Today, the channel will stream -- live -- the premiere of the hit show Breaking Bad to any DISH customer who wants access. AMC also says it will give customers an extra week to "switch providers" in order to get access to its programming.
Bold move. And very, very smart.
AMC and DISH have engaged in a very public battle over financial terms for keeping AMC's channels on DISH's satellite network. AMC wants higher distribution fees; DISH says AMC's ratings don't justify a premium. DirecTV (NYS: DTV) and Viacom (NYS: VIA.B) are embroiled in a similar fight.
To be fair, AMC also says DISH's blackout, which began on July 1, stems from a 2008 lawsuit over the satellite provider's decision to drop an AMC subsidiary from its programming menu. DISH denies that the suit is in any way related to current negotiations.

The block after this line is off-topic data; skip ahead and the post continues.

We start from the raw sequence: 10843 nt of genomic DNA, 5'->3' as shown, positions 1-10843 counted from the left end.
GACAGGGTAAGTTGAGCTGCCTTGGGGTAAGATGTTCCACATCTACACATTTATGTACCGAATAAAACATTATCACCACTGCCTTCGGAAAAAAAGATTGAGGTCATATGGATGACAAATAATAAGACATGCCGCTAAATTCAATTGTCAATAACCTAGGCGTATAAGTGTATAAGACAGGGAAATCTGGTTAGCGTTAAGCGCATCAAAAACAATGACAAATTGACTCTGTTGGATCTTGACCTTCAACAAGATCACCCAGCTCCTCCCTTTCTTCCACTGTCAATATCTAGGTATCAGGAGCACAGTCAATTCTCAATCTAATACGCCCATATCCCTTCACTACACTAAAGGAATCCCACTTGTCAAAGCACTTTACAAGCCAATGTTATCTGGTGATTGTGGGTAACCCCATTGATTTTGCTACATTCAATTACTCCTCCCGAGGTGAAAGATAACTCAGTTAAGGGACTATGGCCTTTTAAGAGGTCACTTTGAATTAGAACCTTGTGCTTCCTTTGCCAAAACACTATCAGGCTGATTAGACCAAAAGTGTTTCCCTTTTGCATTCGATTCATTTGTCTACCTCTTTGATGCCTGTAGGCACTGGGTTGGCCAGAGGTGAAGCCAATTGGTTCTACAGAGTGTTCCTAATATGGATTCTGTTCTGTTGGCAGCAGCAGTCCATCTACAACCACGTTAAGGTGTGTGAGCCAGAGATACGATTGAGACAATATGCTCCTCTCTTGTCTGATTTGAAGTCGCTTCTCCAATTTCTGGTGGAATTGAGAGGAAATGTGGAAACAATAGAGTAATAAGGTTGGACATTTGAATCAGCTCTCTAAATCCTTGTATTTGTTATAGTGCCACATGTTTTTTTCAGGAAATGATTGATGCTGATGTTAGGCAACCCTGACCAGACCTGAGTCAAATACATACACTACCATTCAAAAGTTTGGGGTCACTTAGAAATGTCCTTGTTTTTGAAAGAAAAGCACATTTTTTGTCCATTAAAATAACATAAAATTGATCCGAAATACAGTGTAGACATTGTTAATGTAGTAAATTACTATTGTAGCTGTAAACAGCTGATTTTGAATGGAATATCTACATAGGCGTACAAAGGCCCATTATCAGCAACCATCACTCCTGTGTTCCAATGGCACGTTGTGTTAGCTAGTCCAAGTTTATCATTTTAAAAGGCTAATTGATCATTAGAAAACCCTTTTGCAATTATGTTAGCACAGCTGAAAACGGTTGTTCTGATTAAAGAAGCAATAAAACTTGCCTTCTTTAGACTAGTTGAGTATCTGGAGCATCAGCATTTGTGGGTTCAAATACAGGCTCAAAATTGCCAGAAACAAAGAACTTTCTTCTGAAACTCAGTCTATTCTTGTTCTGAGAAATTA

For investors, what's behind the brouhaha is immaterial. What matters is that AMC is fighting back using the Internet and in the process taking us all a step closer toward transforming television into the very on-demand experience research says we want it to be.
DISH, meanwhile, is left trying to figure out how to justify its own brand of premium pricing for providing channels we don't watch and services we don't use. This form of "bundling," as it's known, is like profit protection for distributors under assault from streaming alternatives.
And that's what makes this power play so interesting. By becoming its own distributor in this one instance, AMC is disrupting the very core of DISH's value proposition. Will that bring executives back to the negotiating table? Maybe. But even if it doesn't, this, right here, should go down as the moment that Hollywood rethought TV distribution.
Or, to put it in terms Breaking Bad fans will appreciate: AMC, not DISH, is the one that knocks.
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The article AMC Breaking Bad News for DISH -- but It's Great for Investors originally appeared on Fool.com.
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